Monday, August 10, 2009

The Molids, part 1: Intro and Mola mola

Of all the variations on the vertebrate "fish" body plan, molids are among the most bizarre. Yes, I'm well aware of how strange some other "fish" are. Members of the already oddball clade Tetraodontiformes, molids have the general appearance of swimming heads (German: "Schwimmender kopf"), have the fewest vertebrae of any "fish" (16-18) and lack the following structures*: caudal bones, ribs, pelvic fins, [fin] spines, girdles, and swim bladders (Fishbase, Bass et al. 2005 - citing Tyler 1980). Their skeletons have to be seen in order to be believed and it's hard to imagine how reconstructions would look if these animals were only known from fossils. While other large aquatic vertebrates have generally similar tapering/streamlined body shapes (sea turtles excepted), molids have taken a more... attenuated approach:

Taken from here.

* Although Fishbase reports the lateral line to be absent, this was recently discovered not to be the case. Nakae and Sasaki (2006) noted that there are six cephalic and one trunk lateral lines; the latter structure has only 27 superficial neuromasts and is limited to the anterior portion of the fish. Interestingly, the same study discovered that what appears to be the caudal fin of molids (the clavus) is in fact derived from the dorsal and anal fins.


Mola mola is the largest extant actinopterygian ("bony fish") with a reported average length of 1.8 m (counting the clavus) and weight of one tonne (Wood 1987); they can reach 3.32 m and probably exceed four tonnes (see the next post for an explanation). Molids have a cartilaginous, weakly ossified, spongy skeleton and as a result were only known from fossil jaws and dermal plates until recently when three extraordinary upper Miocene (~22 mya) specimens were described from Austria (Gregorova et al. 2009). The Austromola angerhoferi individuals were estimated from Mola mola proportions to have total lengths of 1.5-1.7 m, 2.4 m, and 3.2 m - this would seem to suggest that Austromola had a much larger average size than the extant species (However - a Mola subpopulation off Japan has an even larger average size) (Gregorova et al. 2009). Potentially phenomenal size aside, Austromola bridges the gap between the Eocene (~42 mya) Eomola and Miocene to Pliocene fossils of extinct Mola and Ranzania species; Austromola is the sister taxa to Mola + Masturus which is in turn the sister clade to Ranzania (Gregorova et al. 2009). More on those non-Mola mola molids in the next post.

Much like the basking shark, recent tracking data demonstrates that molas are much more mobile than was previously anticipated. Despite the common name "oceanic sunfish", three small (~14-18 kg) specimens showed a general diel pattern (deeper at day and vice versa) and had a maximum recorded depth of 472 m - excluding one incident where the tracker went below 2000 m and presumably indicated the death of the fish (Sims et al. 2009). The diel pattern wasn't strictly adhered to as some fish stayed below 200 m for most of the day and at other times fish moved from their maximum depth to the surface in 4 hours (Sims et al. 2009). Vertical movements in Mola may be related to finding maximum prey concentrations (when the prey is on the move); other hypotheses for surfacing (not necessarily mutually exclusive) include warming, recovering from time spent in sub-oxic waters, or even to have parasites removed by sea birds (Sims et al. 2009). Prey densities also appear to be the driving force of Mola movements to high latitudes during summer and movements back are possibly due to thermal tolerance issues (Sims et al. 2009). Global warming could thus expand the seasonal thermal window at high latitudes for Mola and overfishing and eutrophication could increase jellyfish blooms - molids are some of the few large predators which have top-down control over the cnidarians (Sims et al. 2009). Exactly what sort of impact bycatch* has on molid populations is also an interesting question - this certainly seem like a species worth looking into.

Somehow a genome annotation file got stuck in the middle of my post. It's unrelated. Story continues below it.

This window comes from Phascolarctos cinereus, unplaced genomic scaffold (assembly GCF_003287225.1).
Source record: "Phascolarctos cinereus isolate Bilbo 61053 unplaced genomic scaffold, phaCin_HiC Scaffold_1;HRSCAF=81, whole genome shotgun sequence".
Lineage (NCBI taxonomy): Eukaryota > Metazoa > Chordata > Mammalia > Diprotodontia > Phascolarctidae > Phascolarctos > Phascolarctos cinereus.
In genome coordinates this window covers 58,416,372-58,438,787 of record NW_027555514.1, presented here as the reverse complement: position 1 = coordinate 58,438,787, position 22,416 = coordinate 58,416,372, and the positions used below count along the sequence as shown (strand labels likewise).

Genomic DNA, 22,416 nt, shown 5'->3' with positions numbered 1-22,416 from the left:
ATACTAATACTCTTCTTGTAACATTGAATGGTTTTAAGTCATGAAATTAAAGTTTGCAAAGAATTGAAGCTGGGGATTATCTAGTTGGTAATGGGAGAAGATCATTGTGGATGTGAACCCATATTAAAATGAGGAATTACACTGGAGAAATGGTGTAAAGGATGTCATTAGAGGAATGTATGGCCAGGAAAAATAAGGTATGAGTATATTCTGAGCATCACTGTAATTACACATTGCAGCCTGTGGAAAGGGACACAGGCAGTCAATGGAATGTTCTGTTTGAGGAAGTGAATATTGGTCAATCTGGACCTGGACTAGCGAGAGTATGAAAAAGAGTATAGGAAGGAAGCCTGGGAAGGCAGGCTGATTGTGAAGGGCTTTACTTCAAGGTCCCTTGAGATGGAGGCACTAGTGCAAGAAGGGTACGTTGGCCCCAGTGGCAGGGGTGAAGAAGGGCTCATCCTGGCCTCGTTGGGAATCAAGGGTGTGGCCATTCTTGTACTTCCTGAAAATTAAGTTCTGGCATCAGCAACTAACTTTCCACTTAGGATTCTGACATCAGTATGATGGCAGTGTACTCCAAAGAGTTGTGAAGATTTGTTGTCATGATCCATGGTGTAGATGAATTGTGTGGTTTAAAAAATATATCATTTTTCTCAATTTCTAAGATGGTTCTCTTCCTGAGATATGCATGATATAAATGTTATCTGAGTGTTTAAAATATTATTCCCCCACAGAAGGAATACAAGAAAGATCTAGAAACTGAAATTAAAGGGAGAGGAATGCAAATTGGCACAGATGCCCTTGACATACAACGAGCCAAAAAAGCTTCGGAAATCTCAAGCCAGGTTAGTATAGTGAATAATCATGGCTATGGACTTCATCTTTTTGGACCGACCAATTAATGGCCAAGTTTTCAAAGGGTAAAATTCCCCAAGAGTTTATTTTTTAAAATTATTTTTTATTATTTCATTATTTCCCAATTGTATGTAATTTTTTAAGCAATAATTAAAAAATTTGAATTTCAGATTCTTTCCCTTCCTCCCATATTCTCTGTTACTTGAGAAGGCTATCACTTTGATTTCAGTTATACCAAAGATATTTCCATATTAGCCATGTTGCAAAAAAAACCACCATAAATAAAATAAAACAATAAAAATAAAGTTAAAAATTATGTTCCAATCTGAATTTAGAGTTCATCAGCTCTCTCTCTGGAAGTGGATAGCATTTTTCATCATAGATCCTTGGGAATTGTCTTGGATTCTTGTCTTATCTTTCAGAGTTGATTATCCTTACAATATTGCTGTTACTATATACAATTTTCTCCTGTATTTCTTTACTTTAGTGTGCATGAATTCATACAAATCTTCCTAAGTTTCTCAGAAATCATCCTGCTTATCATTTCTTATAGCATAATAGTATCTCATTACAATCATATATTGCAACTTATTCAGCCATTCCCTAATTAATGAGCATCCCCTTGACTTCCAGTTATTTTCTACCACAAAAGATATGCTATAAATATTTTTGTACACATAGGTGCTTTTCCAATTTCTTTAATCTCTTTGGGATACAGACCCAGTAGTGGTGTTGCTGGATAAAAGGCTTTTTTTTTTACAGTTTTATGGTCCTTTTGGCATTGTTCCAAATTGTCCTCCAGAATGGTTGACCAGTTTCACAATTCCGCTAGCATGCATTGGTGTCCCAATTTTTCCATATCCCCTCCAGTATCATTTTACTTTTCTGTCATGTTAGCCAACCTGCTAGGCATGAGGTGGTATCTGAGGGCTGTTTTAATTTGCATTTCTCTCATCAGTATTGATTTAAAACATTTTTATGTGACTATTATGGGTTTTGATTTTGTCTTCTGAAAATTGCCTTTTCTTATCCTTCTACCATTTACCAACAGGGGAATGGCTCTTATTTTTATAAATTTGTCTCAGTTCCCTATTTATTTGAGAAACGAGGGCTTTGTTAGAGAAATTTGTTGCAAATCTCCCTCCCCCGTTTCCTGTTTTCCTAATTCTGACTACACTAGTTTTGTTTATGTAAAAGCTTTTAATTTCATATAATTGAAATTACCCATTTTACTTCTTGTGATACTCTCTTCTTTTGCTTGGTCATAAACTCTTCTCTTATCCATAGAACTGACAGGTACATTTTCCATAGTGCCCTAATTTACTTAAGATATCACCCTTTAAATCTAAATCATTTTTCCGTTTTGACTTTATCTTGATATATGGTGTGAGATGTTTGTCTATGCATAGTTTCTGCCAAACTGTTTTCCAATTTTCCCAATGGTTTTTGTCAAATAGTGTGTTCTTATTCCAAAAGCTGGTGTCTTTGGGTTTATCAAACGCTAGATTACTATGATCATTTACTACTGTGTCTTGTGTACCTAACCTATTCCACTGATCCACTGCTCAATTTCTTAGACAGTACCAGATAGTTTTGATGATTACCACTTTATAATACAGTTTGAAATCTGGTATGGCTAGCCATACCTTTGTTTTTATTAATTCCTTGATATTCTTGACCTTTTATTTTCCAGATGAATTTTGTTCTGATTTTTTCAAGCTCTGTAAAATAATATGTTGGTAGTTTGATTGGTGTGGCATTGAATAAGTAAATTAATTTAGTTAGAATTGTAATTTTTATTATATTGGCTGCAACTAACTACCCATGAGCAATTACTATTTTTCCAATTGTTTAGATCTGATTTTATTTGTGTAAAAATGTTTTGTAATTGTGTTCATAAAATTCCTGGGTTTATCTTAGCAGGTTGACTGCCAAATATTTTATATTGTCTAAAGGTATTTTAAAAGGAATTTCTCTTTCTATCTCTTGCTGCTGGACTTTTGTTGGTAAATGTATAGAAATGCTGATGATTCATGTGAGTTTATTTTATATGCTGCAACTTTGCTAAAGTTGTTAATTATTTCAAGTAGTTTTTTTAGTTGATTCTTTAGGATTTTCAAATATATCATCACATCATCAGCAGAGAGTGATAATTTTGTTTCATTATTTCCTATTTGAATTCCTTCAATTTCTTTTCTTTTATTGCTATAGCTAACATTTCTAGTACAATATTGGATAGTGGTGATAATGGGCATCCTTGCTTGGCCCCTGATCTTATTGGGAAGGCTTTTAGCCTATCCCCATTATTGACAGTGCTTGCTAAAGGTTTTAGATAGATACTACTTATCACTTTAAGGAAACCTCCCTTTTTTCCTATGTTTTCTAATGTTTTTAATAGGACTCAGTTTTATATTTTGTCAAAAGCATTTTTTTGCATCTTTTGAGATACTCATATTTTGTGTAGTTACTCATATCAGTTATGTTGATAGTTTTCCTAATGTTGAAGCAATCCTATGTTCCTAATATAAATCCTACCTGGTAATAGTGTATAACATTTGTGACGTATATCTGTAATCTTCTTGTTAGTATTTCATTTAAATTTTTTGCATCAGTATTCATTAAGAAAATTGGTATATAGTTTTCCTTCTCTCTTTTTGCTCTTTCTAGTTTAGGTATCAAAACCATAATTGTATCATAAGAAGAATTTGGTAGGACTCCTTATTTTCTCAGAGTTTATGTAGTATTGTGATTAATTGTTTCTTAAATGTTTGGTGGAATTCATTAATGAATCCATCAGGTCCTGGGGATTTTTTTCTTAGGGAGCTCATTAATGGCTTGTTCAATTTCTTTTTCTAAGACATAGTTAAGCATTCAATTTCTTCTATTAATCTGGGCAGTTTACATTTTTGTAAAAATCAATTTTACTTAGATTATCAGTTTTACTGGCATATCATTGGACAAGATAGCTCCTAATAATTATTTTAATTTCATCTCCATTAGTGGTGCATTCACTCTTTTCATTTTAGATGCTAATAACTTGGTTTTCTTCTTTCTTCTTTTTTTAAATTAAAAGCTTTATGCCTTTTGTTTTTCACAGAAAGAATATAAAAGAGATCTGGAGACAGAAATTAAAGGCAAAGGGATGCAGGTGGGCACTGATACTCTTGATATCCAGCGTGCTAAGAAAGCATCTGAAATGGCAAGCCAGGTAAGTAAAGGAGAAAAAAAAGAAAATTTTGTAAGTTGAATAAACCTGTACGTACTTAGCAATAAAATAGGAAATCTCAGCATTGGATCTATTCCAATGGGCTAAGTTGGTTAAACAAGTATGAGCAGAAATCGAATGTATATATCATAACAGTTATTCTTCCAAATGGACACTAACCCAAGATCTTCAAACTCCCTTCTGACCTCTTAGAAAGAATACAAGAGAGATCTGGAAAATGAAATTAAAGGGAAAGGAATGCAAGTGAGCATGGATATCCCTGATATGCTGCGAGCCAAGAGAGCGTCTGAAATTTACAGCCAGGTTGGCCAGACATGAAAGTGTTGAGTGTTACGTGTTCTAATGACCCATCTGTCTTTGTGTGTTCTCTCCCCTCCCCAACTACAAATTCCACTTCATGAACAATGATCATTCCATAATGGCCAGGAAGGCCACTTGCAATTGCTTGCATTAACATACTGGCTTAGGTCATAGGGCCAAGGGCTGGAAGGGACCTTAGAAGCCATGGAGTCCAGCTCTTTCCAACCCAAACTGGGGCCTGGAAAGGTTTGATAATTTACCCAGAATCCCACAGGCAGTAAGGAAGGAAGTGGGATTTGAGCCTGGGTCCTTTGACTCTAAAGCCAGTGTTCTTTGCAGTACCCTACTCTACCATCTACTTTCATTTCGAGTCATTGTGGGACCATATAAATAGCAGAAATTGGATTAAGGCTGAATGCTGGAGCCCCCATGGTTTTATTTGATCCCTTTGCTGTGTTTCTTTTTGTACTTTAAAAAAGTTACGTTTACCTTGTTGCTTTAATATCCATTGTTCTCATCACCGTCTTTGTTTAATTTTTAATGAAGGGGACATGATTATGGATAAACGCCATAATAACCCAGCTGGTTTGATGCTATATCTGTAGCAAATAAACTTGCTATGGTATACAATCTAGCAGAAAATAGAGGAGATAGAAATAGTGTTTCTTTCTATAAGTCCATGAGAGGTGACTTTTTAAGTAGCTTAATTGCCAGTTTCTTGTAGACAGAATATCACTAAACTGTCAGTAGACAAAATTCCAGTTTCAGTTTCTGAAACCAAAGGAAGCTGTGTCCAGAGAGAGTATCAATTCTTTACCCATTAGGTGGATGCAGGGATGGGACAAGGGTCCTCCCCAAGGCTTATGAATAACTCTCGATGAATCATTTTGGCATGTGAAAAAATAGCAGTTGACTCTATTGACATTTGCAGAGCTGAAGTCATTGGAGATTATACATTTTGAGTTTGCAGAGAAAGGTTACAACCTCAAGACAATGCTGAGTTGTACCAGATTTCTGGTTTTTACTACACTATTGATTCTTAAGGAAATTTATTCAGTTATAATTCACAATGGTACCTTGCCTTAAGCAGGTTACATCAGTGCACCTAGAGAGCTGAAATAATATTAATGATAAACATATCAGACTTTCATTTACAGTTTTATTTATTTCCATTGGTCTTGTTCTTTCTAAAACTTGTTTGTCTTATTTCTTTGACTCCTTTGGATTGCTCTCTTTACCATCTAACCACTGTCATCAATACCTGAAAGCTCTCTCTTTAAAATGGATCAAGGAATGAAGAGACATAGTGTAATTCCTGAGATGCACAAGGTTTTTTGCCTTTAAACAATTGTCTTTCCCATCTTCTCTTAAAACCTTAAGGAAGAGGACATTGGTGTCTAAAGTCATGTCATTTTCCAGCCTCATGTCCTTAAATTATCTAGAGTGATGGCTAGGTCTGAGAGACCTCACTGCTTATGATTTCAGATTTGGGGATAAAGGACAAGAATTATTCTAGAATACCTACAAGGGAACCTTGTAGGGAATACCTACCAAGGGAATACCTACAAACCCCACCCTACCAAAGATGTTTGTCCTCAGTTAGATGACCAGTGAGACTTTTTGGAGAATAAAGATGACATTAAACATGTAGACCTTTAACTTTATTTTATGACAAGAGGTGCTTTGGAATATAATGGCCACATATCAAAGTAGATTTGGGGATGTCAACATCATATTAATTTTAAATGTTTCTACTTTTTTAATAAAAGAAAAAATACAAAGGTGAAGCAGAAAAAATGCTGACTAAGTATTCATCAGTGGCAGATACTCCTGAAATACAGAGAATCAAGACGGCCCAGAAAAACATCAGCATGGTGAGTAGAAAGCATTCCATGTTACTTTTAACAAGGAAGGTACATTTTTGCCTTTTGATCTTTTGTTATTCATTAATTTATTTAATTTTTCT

* So exactly how numerous are molids? Aerial observations in the Irish and Celtic seas observed small individuals (0.5 to 0.7 m) at a density of about 1 individual per 100 square kilometers working under the assumption that they are not at the surface 3/4 of the time (Houghton et al. 2006). The authors note that the largest Mola specimen from British waters only weighed 363 kg (slightly above average?) which would either suggest that adult individuals don't bask often or are rarely present - or both. It's worth noting that molids are very commonly caught as bycatch (29-93% of all catch, in some instances), and while fish are released alive, this activity must have substantial (but as yet unknowable) impacts on the fish (Houghton et al. 2006). It takes an estimated 20 years to grow a large 3 m Mola mola in the wild, but one aquarium fish went from 26 kg to 400 kg in only 14 months.